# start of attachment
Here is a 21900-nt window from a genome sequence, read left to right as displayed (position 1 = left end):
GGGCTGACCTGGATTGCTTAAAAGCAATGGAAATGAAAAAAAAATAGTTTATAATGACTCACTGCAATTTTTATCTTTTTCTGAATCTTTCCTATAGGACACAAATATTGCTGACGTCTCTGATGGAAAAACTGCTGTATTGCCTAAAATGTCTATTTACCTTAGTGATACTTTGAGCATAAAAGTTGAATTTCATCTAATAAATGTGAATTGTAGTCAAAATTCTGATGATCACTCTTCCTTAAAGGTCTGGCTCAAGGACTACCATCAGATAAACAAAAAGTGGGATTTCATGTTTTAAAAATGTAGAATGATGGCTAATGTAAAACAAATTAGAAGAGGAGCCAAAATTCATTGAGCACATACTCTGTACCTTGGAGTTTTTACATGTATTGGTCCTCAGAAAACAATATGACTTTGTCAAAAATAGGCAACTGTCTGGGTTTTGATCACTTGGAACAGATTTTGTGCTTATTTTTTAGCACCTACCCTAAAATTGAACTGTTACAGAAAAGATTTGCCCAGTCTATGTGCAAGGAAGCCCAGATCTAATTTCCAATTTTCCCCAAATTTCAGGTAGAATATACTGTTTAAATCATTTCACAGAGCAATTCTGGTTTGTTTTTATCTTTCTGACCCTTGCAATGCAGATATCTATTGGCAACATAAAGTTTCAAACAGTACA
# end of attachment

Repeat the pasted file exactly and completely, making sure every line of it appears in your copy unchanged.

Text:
Here is a 21900-nt window from a genome sequence, read left to right as displayed (position 1 = left end):
GGGCTGACCTGGATTGCTTAAAAGCAATGGAAATGAAAAAAAAATAGTTTATAATGACTCACTGCAATTTTTATCTTTTTCTGAATCTTTCCTATAGGACACAAATATTGCTGACGTCTCTGATGGAAAAACTGCTGTATTGCCTAAAATGTCTATTTACCTTAGTGATACTTTGAGCATAAAAGTTGAATTTCATCTAATAAATGTGAATTGTAGTCAAAATTCTGATGATCACTCTTCCTTAAAGGTCTGGCTCAAGGACTACCATCAGATAAACAAAAAGTGGGATTTCATGTTTTAAAAATGTAGAATGATGGCTAATGTAAAACAAATTAGAAGAGGAGCCAAAATTCATTGAGCACATACTCTGTACCTTGGAGTTTTTACATGTATTGGTCCTCAGAAAACAATATGACTTTGTCAAAAATAGGCAACTGTCTGGGTTTTGATCACTTGGAACAGATTTTGTGCTTATTTTTTAGCACCTACCCTAAAATTGAACTGTTACAGAAAAGATTTGCCCAGTCTATGTGCAAGGAAGCCCAGATCTAATTTCCAATTTTCCCCAAATTTCAGGTAGAATATACTGTTTAAATCATTTCACAGAGCAATTCTGGTTTGTTTTTATCTTTCTGACCCTTGCAATGCAGATATCTATTGGCAACATAAAGTTTCAAACAGTACA